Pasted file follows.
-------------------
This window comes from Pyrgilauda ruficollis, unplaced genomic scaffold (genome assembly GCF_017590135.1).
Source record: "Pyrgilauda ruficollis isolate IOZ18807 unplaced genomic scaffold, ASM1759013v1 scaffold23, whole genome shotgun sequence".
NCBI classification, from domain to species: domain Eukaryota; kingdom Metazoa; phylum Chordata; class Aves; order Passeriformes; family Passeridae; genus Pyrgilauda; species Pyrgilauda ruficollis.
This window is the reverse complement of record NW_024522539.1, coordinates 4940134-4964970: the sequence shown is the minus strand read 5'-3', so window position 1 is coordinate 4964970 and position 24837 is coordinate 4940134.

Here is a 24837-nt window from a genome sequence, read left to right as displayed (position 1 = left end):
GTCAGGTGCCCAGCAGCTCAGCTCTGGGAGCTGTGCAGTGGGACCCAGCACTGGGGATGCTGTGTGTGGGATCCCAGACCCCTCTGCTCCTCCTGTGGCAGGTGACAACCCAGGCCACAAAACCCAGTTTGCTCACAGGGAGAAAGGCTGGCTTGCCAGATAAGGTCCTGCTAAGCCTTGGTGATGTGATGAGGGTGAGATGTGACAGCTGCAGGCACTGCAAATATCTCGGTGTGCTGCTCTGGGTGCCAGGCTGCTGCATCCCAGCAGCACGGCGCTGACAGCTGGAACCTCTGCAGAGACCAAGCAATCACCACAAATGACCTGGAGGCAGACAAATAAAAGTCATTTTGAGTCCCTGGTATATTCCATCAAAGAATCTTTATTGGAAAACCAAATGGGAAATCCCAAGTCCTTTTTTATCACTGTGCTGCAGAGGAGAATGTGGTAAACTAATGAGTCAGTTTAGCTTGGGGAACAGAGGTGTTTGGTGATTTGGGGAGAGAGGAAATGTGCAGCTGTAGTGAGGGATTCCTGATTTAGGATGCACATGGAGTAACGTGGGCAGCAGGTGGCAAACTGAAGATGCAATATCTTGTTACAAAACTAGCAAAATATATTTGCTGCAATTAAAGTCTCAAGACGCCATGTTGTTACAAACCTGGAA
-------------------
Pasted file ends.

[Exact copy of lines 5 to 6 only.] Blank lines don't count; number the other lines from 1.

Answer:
Here is a 24837-nt window from a genome sequence, read left to right as displayed (position 1 = left end):
GTCAGGTGCCCAGCAGCTCAGCTCTGGGAGCTGTGCAGTGGGACCCAGCACTGGGGATGCTGTGTGTGGGATCCCAGACCCCTCTGCTCCTCCTGTGGCAGGTGACAACCCAGGCCACAAAACCCAGTTTGCTCACAGGGAGAAAGGCTGGCTTGCCAGATAAGGTCCTGCTAAGCCTTGGTGATGTGATGAGGGTGAGATGTGACAGCTGCAGGCACTGCAAATATCTCGGTGTGCTGCTCTGGGTGCCAGGCTGCTGCATCCCAGCAGCACGGCGCTGACAGCTGGAACCTCTGCAGAGACCAAGCAATCACCACAAATGACCTGGAGGCAGACAAATAAAAGTCATTTTGAGTCCCTGGTATATTCCATCAAAGAATCTTTATTGGAAAACCAAATGGGAAATCCCAAGTCCTTTTTTATCACTGTGCTGCAGAGGAGAATGTGGTAAACTAATGAGTCAGTTTAGCTTGGGGAACAGAGGTGTTTGGTGATTTGGGGAGAGAGGAAATGTGCAGCTGTAGTGAGGGATTCCTGATTTAGGATGCACATGGAGTAACGTGGGCAGCAGGTGGCAAACTGAAGATGCAATATCTTGTTACAAAACTAGCAAAATATATTTGCTGCAATTAAAGTCTCAAGACGCCATGTTGTTACAAACCTGGAA